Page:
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Back to le future in Mali: French neo-colonialism looms over Africa?

Published time: January 25, 2013 13:20

A French armoured vehicle patrols in a street of Diabali (400km north of Bamako) on January 23, 2013.(AFP PHOTO / Eric Feferberg)

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Middle-East access and pushing China out of the African market are apparently in French sights.

Once the world’s second-largest colonial empire, France may be striving to regain influence in its former African colonies, the Mali operation being part of such policy. France was one of the first to jump in and send its warplanes against the regime in Libyan civil war, and now it is the only Western power that has sent troops to aid the struggling Malian army.

Indeed, France is the only European country that has a network of military bases with thousands of troops stationed in Africa, and its economic ties in the region are also well-established.

But neither French nor Western influence in Africa is undisputed, with local groups and international players challenging France’s power and forcing it to take strategic steps to ensure it retains its position.

Direct military intervention serves as a way to secure the long-term profit for the French government, and French troops have intervened in Africa 50 times since the official decolonization.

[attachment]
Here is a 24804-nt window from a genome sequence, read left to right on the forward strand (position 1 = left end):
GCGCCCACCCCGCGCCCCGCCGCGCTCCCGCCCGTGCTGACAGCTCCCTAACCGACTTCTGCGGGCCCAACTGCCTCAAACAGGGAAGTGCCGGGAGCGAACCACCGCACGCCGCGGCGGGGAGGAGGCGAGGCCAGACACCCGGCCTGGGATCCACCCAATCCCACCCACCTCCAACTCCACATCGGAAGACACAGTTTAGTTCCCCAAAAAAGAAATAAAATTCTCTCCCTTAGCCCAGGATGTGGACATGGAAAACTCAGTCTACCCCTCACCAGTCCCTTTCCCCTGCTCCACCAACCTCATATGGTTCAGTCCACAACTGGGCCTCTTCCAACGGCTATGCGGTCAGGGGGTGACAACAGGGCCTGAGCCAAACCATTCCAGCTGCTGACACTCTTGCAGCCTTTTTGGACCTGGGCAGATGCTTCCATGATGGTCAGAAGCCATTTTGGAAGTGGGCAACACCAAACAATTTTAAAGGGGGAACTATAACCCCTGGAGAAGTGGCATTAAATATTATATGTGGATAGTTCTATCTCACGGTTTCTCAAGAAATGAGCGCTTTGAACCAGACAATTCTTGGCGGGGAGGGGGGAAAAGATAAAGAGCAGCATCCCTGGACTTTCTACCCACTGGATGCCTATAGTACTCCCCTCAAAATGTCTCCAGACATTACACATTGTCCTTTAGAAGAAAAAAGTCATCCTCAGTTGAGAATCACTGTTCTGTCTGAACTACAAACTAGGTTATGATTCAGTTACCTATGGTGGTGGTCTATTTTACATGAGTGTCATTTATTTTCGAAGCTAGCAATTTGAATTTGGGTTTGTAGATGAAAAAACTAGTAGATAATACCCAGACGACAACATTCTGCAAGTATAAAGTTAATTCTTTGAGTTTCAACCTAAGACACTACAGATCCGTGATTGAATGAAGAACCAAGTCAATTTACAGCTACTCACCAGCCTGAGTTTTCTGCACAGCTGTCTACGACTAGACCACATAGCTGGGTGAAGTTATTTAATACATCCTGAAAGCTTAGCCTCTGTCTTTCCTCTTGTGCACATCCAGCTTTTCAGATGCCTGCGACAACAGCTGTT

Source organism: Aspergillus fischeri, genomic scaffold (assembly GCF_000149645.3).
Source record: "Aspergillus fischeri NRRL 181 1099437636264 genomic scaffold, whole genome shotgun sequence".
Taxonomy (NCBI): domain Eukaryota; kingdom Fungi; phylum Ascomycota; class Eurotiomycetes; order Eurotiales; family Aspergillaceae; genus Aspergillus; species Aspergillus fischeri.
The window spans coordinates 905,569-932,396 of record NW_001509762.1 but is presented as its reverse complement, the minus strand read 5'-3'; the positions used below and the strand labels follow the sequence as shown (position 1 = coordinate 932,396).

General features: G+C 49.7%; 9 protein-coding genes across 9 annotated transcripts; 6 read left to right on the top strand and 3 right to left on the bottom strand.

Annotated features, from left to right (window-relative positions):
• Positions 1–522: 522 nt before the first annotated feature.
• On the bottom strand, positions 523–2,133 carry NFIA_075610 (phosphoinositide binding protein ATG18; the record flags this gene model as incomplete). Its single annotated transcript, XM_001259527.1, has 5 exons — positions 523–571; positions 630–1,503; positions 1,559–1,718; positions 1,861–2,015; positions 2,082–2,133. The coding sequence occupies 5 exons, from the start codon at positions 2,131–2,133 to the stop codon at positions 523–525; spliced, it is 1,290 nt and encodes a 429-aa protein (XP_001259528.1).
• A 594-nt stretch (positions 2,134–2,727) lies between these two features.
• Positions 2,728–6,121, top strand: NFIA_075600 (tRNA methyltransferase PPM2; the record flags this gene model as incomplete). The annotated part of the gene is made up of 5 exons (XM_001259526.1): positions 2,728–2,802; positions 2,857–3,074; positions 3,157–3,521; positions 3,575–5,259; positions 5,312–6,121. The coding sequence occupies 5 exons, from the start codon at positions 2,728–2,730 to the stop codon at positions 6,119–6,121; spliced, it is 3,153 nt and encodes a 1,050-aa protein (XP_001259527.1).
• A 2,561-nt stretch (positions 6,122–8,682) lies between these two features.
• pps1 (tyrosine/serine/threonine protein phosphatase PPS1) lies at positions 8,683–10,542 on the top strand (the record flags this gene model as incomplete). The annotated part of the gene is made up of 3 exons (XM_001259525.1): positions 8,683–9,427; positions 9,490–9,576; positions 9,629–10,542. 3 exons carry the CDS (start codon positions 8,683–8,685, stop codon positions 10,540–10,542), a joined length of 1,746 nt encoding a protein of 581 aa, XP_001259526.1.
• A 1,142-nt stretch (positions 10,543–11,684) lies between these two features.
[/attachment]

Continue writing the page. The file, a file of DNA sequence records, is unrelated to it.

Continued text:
“They’re attempting to militarize huge sections of Africa so they’re able to monopolize the access to the resources which are there,” Ceasefire magazine associate editor Adam Elliott-Cooper told RT.

Not only is Mali the third-largest gold producer, it also possesses untapped oil and mineral reserves, which have stirred foreign interest. But especially attractive are the country’s potential uranium deposits.

“In the long term, France has interests in securing resources in the Sahel – particularly oil and uranium, which the French energy company Areva has been extracting for decades in neighboring Niger,” Katrin Sold of the German Council on Foreign Relations said, as quoted by DW.de. The Sahel is a roughly 1000km-wide belt on the border of the Sahara, which passes through central Mali.

Nearly 80 per cent of France’s energy generated by 60 nuclear power plants is dependent on African uranium.

In order to secure these resources France clearly needs to maintain security and pro-French rule in the region. It launched a military operation as soon as the Malian situation began to get out of hand.

France has also ordered Special Forces to protect uranium sites in neighboring Niger, a military source told Reuters on Thursday.

Getting its neo-colonial way

With all the talk about Western interests in the region, it is often overlooked that such countries as Mali remain among the poorest nations of the world, despite their abundant natural resources.

People in Mali have now welcomed French troops as somebody to save them from Islamic militants, but they have never been promised any profits from French economic ambitions in the country, former Tunisian ambassador to UNESCO Mezri Haddad told RT.